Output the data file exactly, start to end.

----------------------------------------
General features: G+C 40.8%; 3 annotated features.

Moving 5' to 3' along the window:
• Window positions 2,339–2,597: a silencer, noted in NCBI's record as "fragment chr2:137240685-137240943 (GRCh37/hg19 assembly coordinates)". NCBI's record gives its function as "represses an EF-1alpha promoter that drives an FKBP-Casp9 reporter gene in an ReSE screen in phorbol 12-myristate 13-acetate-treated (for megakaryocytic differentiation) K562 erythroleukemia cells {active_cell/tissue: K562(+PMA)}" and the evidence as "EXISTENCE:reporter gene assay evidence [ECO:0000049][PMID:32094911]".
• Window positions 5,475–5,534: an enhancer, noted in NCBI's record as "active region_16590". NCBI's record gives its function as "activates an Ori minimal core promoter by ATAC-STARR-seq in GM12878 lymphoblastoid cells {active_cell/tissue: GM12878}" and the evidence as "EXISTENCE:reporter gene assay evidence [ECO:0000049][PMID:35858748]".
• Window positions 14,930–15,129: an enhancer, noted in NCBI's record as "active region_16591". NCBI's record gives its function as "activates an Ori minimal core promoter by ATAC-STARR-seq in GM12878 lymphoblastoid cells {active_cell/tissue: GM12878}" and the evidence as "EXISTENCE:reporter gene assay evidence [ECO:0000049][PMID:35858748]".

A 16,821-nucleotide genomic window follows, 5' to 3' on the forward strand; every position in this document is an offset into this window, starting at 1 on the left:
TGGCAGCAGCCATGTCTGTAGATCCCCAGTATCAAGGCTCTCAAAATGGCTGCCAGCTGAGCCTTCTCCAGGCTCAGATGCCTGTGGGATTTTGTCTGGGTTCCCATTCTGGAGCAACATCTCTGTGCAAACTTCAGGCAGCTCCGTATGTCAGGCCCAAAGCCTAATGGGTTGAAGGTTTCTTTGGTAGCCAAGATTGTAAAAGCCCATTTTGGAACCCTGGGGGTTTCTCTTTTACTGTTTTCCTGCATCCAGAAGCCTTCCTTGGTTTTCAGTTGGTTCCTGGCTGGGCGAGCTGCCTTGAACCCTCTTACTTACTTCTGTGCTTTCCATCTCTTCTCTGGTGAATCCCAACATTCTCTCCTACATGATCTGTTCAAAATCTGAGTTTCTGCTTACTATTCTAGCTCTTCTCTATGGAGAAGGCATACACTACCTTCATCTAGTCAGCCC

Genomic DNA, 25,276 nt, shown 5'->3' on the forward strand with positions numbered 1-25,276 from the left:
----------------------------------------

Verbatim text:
General features: G+C 40.8%; 3 annotated features.

Moving 5' to 3' along the window:
• Window positions 2,339–2,597: a silencer, noted in NCBI's record as "fragment chr2:137240685-137240943 (GRCh37/hg19 assembly coordinates)". NCBI's record gives its function as "represses an EF-1alpha promoter that drives an FKBP-Casp9 reporter gene in an ReSE screen in phorbol 12-myristate 13-acetate-treated (for megakaryocytic differentiation) K562 erythroleukemia cells {active_cell/tissue: K562(+PMA)}" and the evidence as "EXISTENCE:reporter gene assay evidence [ECO:0000049][PMID:32094911]".
• Window positions 5,475–5,534: an enhancer, noted in NCBI's record as "active region_16590". NCBI's record gives its function as "activates an Ori minimal core promoter by ATAC-STARR-seq in GM12878 lymphoblastoid cells {active_cell/tissue: GM12878}" and the evidence as "EXISTENCE:reporter gene assay evidence [ECO:0000049][PMID:35858748]".
• Window positions 14,930–15,129: an enhancer, noted in NCBI's record as "active region_16591". NCBI's record gives its function as "activates an Ori minimal core promoter by ATAC-STARR-seq in GM12878 lymphoblastoid cells {active_cell/tissue: GM12878}" and the evidence as "EXISTENCE:reporter gene assay evidence [ECO:0000049][PMID:35858748]".

A 16,821-nucleotide genomic window follows, 5' to 3' on the forward strand; every position in this document is an offset into this window, starting at 1 on the left:
TGGCAGCAGCCATGTCTGTAGATCCCCAGTATCAAGGCTCTCAAAATGGCTGCCAGCTGAGCCTTCTCCAGGCTCAGATGCCTGTGGGATTTTGTCTGGGTTCCCATTCTGGAGCAACATCTCTGTGCAAACTTCAGGCAGCTCCGTATGTCAGGCCCAAAGCCTAATGGGTTGAAGGTTTCTTTGGTAGCCAAGATTGTAAAAGCCCATTTTGGAACCCTGGGGGTTTCTCTTTTACTGTTTTCCTGCATCCAGAAGCCTTCCTTGGTTTTCAGTTGGTTCCTGGCTGGGCGAGCTGCCTTGAACCCTCTTACTTACTTCTGTGCTTTCCATCTCTTCTCTGGTGAATCCCAACATTCTCTCCTACATGATCTGTTCAAAATCTGAGTTTCTGCTTACTATTCTAGCTCTTCTCTATGGAGAAGGCATACACTACCTTCATCTAGTCAGCCC

Genomic DNA, 25,276 nt, shown 5'->3' on the forward strand with positions numbered 1-25,276 from the left: